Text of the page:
Rochester Schools abandon plan to use city buses
The Rochester school district dropped plans to study using Rochester city buses to transport secondary students to school.
The idea, introduced last spring, was proposed as a way to set up later start times for students and potentially save the district and city money. Early study of the plan showed it would instead likely add millions more to transportation costs.
Superintendent Michael Muñoz indicated during a board meeting last month that preliminary numbers put the plan in doubt. During the first board meeting of the year Tuesday, Muñoz gave his official recommendation to abandon the plan.
Currently, the district runs a two-tiered start system to rotate district-run buses. The district’s middle- and high-school students start classes between 7:40 and 8 a.m., while elementary classes start shortly after 9 a.m.
The school-city shared plan called for the district to use city transit services to bus middle and high school students in a one-tier system. Preliminary estimates called for the district to pay the city about $560,000 for the service. However, the elimination of some secondary bus routes would double the district’s special education transportation routes, said Scott Sherden, district executive director of operations.
Those costs, and the cost to run bus routes for elementary students, would make switching to a city-shared, one-tier system cost about $6 million more than the district will pay for transportation this year, said John Carlson, district executive director of finance.
State funding allows for reimbursement of special education cost increases but caps that growth at 4.6 percent, he added.
“We’re not going to get anywhere near where it’s going to cost,” Carlson said.
Board member Mark Schleusner asked how other districts have made the switch and why the district would ask the city to halt a study on the plan.
Muñoz said he wasn’t sure about the logistics other districts faced in implementing a city-shared busing system. However, he said the district had an obligation to tell the city not to use resources studying a plan that won’t come to fruition in the immediate future.
“Ethically, I don’t think we should ask them to do that since we know we’ll no longer be a player in that,” Muñoz said.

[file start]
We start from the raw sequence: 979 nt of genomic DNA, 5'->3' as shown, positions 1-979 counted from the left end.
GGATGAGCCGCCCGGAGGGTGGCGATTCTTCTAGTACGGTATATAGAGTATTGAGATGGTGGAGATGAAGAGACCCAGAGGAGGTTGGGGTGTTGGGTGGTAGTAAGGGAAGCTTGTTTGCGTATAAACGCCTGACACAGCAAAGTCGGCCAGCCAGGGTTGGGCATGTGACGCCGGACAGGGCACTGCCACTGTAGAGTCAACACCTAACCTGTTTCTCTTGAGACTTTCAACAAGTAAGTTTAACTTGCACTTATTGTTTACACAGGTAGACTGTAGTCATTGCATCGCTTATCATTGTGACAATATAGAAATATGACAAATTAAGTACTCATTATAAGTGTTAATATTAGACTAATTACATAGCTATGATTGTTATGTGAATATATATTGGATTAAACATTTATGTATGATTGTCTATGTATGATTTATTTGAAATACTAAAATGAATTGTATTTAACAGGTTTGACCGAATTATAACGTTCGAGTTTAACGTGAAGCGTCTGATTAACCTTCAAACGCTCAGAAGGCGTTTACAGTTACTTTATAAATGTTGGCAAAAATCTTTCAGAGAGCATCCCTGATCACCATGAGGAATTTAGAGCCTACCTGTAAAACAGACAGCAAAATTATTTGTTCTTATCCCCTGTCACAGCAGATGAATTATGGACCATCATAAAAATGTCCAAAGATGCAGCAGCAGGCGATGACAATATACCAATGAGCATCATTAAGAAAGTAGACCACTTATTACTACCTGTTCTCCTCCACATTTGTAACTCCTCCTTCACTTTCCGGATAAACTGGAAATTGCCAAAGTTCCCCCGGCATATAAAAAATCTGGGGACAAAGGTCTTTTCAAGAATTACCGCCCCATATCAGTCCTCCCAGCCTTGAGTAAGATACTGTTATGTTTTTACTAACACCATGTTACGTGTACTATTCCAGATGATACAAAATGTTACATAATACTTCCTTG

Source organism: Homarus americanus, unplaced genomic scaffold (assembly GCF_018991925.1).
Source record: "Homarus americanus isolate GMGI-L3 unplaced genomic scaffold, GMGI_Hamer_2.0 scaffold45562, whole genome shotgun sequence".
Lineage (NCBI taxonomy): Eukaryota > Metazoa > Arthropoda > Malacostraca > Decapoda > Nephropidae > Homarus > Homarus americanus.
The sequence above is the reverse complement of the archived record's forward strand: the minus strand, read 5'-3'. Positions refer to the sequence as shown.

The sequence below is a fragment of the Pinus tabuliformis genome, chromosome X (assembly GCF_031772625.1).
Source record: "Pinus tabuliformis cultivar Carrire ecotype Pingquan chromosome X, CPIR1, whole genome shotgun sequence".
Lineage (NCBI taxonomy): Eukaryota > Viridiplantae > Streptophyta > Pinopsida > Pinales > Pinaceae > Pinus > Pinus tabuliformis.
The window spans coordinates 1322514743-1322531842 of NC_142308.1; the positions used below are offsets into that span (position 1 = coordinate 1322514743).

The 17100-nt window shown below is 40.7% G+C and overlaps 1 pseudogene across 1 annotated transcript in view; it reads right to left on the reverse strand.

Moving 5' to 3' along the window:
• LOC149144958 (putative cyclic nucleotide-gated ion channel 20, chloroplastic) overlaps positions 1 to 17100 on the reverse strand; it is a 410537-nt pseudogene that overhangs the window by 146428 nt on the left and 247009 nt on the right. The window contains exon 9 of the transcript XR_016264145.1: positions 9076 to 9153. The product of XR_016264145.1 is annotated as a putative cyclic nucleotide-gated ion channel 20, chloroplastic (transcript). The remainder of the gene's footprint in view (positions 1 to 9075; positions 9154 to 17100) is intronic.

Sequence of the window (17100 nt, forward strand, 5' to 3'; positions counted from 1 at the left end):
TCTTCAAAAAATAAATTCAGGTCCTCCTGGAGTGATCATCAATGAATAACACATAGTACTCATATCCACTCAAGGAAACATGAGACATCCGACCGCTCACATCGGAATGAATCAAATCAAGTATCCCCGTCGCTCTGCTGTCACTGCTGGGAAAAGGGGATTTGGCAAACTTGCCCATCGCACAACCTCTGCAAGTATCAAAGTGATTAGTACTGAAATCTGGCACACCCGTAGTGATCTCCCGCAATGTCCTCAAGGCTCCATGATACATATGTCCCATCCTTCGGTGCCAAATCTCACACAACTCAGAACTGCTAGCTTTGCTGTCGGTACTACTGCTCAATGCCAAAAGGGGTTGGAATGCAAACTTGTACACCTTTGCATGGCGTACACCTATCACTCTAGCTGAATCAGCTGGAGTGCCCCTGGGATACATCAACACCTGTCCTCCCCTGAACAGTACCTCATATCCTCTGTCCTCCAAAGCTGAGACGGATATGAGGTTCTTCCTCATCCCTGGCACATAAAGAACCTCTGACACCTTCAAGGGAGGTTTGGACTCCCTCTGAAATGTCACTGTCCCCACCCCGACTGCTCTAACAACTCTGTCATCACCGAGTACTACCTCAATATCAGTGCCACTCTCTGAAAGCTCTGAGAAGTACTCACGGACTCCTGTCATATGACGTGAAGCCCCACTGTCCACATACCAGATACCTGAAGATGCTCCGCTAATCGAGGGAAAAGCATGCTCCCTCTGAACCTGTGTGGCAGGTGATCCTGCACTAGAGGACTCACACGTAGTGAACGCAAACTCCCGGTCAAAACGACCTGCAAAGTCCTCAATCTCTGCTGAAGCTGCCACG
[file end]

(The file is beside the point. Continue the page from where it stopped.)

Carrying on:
The Rochester district covers 218 square miles — larger than other Minnesota districts with a similar number of students, district officials noted. Muñoz said the district will have five-year transportation plans to present to the board in February.
Schleusner noted studies that show later start times improve student performance and safety.
“Do we really want to give up on later start times for five years?” he asked.
Outgoing board chairwoman Jean Marvin, also a proponent of later start times, called the news “disappointing,” but added she couldn’t support a plan that cost millions more than current alternatives.
Board member Cathy Nathan said the push to later start times is also coming from state lawmakers. The logistics and costs Rochester faces could be a cautionary tale for legislators who might be tempted to introduce statewide mandates for later start times.
“This information will be very helpful when speaking to our legislators,” Nathan said. “The movement (to later start times) is not going to stop.”
In other business, the board approved a draft of a districtwide survey about facility needs. The survey outlines the reasons the district might pursue a bond referendum later this year.
The survey outlines the case for building a 720-student capacity elementary school in the city’s northwest quadrant; building 720-student capacity schools at the sites of Longfellow and Bishop elementary schools; building a new middle school and making safety and entrance improvements on other buildings for an estimated $163 million.
The survey also covers other projects, including a new school at the site of Churchill Elementary School, renovating the high school pools, closing the middle school pools and buying land for future school building projects in addition to the other projects outlined in the survey for an estimated $219.4 million.
The survey will go to all residents in the Rochester school district and should arrive in early February.
District officials also seated two new board members Tuesday. Melissa Amundsen and Cathy Nathan were sworn into office along with re-elected board members Julie Workman and former board chairwoman Jean Marvin.
Don Barlow, vice chairman of the board, was appointed chairman of the board effective at the end of Tuesday’s meeting. Deborah Seelinger was named vice chairwoman. Nathan was appointed board clerk and Mark Schleusner was appointed board treasurer.